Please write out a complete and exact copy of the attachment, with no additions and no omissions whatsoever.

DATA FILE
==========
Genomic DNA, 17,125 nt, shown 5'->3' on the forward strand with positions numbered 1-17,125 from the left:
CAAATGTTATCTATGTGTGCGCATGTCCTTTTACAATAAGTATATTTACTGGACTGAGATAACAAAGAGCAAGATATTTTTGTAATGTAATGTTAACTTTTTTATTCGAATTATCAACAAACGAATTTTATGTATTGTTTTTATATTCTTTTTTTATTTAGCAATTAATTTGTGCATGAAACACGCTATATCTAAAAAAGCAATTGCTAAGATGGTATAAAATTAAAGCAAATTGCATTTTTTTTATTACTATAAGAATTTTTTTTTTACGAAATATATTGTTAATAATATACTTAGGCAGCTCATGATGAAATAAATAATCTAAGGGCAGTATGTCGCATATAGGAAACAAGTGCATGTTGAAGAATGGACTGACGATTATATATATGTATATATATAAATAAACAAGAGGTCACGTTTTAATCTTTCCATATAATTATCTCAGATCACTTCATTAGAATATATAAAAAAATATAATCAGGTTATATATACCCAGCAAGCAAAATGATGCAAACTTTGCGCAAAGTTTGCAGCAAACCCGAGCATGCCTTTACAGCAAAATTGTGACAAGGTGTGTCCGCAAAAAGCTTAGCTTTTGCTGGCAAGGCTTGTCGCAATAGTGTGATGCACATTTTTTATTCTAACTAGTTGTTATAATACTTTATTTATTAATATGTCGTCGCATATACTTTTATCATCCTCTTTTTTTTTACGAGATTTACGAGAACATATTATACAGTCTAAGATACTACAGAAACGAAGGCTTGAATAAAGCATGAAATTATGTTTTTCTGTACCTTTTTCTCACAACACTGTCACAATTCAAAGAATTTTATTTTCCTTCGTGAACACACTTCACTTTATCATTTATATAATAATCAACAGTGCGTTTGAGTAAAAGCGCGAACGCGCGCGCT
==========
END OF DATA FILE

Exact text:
Genomic DNA, 17,125 nt, shown 5'->3' on the forward strand with positions numbered 1-17,125 from the left:
CAAATGTTATCTATGTGTGCGCATGTCCTTTTACAATAAGTATATTTACTGGACTGAGATAACAAAGAGCAAGATATTTTTGTAATGTAATGTTAACTTTTTTATTCGAATTATCAACAAACGAATTTTATGTATTGTTTTTATATTCTTTTTTTATTTAGCAATTAATTTGTGCATGAAACACGCTATATCTAAAAAAGCAATTGCTAAGATGGTATAAAATTAAAGCAAATTGCATTTTTTTTATTACTATAAGAATTTTTTTTTTACGAAATATATTGTTAATAATATACTTAGGCAGCTCATGATGAAATAAATAATCTAAGGGCAGTATGTCGCATATAGGAAACAAGTGCATGTTGAAGAATGGACTGACGATTATATATATGTATATATATAAATAAACAAGAGGTCACGTTTTAATCTTTCCATATAATTATCTCAGATCACTTCATTAGAATATATAAAAAAATATAATCAGGTTATATATACCCAGCAAGCAAAATGATGCAAACTTTGCGCAAAGTTTGCAGCAAACCCGAGCATGCCTTTACAGCAAAATTGTGACAAGGTGTGTCCGCAAAAAGCTTAGCTTTTGCTGGCAAGGCTTGTCGCAATAGTGTGATGCACATTTTTTATTCTAACTAGTTGTTATAATACTTTATTTATTAATATGTCGTCGCATATACTTTTATCATCCTCTTTTTTTTTACGAGATTTACGAGAACATATTATACAGTCTAAGATACTACAGAAACGAAGGCTTGAATAAAGCATGAAATTATGTTTTTCTGTACCTTTTTCTCACAACACTGTCACAATTCAAAGAATTTTATTTTCCTTCGTGAACACACTTCACTTTATCATTTATATAATAATCAACAGTGCGTTTGAGTAAAAGCGCGAACGCGCGCGCT